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Betty Buckley

Review: Carrie

[Originally published in Movietone News 53, January 1977]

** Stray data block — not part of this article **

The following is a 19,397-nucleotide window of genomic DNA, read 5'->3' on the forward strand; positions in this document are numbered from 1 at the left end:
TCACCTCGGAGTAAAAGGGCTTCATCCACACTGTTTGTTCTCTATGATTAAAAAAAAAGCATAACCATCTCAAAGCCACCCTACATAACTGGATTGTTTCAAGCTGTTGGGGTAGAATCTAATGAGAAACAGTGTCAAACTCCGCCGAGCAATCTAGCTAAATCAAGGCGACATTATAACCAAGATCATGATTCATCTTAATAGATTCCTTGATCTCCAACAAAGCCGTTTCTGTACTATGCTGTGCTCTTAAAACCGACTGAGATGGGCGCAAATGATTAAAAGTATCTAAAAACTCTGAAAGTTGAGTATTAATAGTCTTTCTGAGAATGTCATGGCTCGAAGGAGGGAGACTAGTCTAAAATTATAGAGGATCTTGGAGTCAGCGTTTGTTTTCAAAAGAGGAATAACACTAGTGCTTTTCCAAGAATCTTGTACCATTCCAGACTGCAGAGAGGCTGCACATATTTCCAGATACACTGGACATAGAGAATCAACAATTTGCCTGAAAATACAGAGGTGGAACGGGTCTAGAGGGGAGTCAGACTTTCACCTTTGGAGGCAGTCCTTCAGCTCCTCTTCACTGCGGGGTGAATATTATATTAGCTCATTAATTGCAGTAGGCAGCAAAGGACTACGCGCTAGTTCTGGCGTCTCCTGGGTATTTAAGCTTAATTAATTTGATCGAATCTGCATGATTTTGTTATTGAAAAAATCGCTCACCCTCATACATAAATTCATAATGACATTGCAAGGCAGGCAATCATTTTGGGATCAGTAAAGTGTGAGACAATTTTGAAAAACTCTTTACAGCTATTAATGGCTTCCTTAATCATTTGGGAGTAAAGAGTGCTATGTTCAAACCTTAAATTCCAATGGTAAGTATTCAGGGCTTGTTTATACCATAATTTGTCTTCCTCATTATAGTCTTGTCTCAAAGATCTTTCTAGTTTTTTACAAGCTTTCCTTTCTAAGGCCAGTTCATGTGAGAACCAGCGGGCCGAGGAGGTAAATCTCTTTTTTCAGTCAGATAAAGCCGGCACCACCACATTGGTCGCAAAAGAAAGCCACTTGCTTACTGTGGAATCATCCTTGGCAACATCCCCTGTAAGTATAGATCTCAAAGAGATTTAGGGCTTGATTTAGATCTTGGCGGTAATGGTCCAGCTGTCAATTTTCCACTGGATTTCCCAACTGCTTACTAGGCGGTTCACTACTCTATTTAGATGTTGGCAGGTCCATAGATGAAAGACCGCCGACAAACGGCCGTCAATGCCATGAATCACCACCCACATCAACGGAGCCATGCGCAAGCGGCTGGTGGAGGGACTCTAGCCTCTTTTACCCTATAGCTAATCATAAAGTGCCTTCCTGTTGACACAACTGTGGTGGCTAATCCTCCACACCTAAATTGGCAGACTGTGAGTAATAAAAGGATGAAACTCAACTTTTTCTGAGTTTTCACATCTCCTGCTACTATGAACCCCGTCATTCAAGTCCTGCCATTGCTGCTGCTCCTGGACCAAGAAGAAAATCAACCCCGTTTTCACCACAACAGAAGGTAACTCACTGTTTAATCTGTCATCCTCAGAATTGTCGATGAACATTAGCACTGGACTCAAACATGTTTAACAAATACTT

For the past 16 years I’ve been unable to step into a shower without thinking of Psycho. For the next 16, Carrie will have the same effect on me. The film’s opening credits sequence is the most audacious voyeuristic fantasy Brian De Palma has yet given us. In Sisters, an apparently blind woman mistook the men’s dressing room for the women’s, walked in and started to undress as we watched. In Carrie, in a sort of National Lampoon–ish low camp, De Palma takes his camera into a high school girls’ lockerroom just after gym class. But even more quickly than it does in Sisters, the adolescent leering turns to painfully mature shock and horror. In the locker room scene and throughout the film that follows, De Palma has captured the uniquely abominable cruelty of which adolescents are capable (a side of high school that’s been conveniently overlooked in recent TV and movie high school nostalgia); and, though it may be a bit overstated here, it’s a chillingly universal basis on which to build a monumental film of emotional and spiritual horror.

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